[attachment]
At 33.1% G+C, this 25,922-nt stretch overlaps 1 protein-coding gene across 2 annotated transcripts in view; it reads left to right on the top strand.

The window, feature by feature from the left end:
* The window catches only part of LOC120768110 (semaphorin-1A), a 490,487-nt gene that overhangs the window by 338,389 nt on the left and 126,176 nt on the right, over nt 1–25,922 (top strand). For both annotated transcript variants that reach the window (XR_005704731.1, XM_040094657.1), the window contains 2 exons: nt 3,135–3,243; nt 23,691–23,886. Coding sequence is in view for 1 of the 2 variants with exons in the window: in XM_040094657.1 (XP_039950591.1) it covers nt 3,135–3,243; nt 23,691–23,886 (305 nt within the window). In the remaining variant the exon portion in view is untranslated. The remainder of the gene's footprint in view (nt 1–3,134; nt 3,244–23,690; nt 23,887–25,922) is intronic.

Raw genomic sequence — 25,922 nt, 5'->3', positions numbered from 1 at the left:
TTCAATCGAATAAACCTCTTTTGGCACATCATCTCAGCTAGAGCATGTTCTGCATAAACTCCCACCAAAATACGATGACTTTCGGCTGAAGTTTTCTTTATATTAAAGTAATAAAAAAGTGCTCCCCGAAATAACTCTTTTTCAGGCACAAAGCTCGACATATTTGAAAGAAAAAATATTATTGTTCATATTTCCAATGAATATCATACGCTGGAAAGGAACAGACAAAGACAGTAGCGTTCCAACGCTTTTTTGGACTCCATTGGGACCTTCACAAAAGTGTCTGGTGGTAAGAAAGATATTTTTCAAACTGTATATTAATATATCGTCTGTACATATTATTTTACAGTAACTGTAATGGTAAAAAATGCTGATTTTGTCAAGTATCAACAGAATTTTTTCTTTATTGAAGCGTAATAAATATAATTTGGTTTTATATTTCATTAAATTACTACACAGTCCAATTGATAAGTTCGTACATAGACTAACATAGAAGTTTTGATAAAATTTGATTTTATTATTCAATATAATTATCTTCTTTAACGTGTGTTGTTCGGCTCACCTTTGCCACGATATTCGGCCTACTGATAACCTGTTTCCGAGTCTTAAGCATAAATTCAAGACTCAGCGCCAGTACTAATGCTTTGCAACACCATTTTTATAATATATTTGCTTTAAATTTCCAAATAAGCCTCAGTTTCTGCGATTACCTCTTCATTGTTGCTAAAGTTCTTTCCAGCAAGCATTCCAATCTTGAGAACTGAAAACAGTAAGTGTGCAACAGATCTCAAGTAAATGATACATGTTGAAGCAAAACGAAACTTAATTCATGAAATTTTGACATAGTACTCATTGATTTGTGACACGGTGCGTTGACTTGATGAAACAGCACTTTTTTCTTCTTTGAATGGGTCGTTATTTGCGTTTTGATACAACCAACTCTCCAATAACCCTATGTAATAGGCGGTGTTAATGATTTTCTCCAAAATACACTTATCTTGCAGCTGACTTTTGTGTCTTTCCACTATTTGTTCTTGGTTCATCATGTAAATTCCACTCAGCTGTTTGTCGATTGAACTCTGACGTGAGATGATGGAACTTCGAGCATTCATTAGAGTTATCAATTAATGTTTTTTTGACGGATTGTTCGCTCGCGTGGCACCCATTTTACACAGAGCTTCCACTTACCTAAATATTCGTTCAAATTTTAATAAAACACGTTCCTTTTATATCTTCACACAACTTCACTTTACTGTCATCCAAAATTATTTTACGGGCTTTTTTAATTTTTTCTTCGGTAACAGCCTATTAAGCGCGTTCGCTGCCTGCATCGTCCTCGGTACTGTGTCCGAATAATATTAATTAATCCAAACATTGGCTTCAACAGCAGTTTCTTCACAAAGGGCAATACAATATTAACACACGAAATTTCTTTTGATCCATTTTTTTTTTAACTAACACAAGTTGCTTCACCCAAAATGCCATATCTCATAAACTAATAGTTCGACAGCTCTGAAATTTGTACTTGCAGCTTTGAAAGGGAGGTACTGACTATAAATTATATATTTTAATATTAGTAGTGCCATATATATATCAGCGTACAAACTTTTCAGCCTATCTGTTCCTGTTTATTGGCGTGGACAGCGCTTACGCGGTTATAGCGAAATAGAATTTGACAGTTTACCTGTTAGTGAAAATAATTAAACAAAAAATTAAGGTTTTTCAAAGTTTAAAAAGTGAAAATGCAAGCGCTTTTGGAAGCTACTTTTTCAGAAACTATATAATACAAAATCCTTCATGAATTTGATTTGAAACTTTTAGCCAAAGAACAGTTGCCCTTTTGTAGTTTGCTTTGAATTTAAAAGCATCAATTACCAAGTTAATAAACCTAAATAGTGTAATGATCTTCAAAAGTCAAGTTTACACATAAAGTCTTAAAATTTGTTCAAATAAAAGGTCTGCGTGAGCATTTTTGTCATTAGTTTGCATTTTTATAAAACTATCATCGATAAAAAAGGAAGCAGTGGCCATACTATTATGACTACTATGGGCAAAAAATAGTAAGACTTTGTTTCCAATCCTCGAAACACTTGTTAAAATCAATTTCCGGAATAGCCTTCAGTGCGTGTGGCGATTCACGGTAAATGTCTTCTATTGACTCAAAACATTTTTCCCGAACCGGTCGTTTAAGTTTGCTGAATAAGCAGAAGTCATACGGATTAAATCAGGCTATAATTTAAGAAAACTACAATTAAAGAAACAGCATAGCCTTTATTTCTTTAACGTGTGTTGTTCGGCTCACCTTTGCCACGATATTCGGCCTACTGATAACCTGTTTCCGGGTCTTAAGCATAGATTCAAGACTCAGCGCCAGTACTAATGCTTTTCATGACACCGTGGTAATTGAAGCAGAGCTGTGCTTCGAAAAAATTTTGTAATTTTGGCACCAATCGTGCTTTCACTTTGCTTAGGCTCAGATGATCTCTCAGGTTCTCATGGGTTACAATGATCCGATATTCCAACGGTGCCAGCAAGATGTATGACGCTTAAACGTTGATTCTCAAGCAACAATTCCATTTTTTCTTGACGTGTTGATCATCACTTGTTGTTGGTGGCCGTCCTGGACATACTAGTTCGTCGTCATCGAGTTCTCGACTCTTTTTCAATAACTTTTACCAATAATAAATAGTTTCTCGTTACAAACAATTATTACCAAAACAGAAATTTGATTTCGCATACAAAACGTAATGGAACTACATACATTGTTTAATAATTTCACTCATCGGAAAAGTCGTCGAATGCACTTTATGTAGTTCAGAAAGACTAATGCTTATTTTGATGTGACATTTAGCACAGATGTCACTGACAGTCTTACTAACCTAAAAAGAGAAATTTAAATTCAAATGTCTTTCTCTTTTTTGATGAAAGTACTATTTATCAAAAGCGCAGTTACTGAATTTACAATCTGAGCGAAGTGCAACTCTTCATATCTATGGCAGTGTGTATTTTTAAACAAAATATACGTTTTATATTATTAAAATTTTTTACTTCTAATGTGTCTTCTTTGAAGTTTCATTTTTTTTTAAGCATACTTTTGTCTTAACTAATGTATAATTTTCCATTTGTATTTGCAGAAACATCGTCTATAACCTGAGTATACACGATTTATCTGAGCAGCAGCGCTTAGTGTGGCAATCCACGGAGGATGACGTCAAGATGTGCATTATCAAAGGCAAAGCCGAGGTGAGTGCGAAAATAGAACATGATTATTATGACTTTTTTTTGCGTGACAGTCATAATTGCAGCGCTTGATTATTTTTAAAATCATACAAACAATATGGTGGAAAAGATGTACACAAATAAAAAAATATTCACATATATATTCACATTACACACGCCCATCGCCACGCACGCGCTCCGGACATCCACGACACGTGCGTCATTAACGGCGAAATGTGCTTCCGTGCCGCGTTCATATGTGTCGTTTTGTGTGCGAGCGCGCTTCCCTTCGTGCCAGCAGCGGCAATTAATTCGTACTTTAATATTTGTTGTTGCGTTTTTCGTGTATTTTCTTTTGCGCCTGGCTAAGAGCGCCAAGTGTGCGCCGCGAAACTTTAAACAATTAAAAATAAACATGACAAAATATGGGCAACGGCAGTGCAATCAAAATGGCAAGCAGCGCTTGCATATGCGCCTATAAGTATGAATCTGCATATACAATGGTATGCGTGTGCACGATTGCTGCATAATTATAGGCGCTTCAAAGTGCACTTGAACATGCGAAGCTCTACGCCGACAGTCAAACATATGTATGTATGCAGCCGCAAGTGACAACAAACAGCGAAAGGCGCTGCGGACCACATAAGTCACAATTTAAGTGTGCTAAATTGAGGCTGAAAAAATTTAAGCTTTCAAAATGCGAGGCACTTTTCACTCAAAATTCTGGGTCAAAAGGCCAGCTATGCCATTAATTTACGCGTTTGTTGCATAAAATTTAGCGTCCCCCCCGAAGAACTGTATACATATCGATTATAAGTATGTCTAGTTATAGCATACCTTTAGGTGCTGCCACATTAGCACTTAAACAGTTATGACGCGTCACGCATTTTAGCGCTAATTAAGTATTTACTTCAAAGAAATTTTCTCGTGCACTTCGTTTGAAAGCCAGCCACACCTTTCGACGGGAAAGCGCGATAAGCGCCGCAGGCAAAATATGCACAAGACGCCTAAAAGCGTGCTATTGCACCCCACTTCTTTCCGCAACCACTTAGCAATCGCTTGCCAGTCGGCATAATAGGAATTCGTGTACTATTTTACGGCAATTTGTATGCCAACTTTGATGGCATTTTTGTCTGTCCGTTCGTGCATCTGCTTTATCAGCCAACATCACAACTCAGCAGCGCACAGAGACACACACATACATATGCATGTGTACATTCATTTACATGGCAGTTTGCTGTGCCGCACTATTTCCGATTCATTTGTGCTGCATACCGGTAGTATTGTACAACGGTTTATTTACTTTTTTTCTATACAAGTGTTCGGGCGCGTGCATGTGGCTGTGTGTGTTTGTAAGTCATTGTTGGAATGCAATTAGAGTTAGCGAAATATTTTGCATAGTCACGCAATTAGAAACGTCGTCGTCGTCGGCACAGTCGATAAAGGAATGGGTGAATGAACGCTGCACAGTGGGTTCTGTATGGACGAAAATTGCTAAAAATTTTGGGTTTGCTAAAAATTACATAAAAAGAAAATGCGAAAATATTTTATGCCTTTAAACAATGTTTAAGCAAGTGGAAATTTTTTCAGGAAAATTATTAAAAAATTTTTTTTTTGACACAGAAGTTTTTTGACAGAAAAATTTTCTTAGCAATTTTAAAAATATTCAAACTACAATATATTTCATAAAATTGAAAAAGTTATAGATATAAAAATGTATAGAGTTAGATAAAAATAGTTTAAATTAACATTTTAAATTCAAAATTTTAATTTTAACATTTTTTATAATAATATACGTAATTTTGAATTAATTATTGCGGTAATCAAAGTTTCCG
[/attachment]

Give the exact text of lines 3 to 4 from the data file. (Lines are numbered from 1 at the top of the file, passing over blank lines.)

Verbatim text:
* The window catches only part of LOC120768110 (semaphorin-1A), a 490,487-nt gene that overhangs the window by 338,389 nt on the left and 126,176 nt on the right, over nt 1–25,922 (top strand). For both annotated transcript variants that reach the window (XR_005704731.1, XM_040094657.1), the window contains 2 exons: nt 3,135–3,243; nt 23,691–23,886. Coding sequence is in view for 1 of the 2 variants with exons in the window: in XM_040094657.1 (XP_039950591.1) it covers nt 3,135–3,243; nt 23,691–23,886 (305 nt within the window). In the remaining variant the exon portion in view is untranslated. The remainder of the gene's footprint in view (nt 1–3,134; nt 3,244–23,690; nt 23,887–25,922) is intronic.

Raw genomic sequence — 25,922 nt, 5'->3', positions numbered from 1 at the left: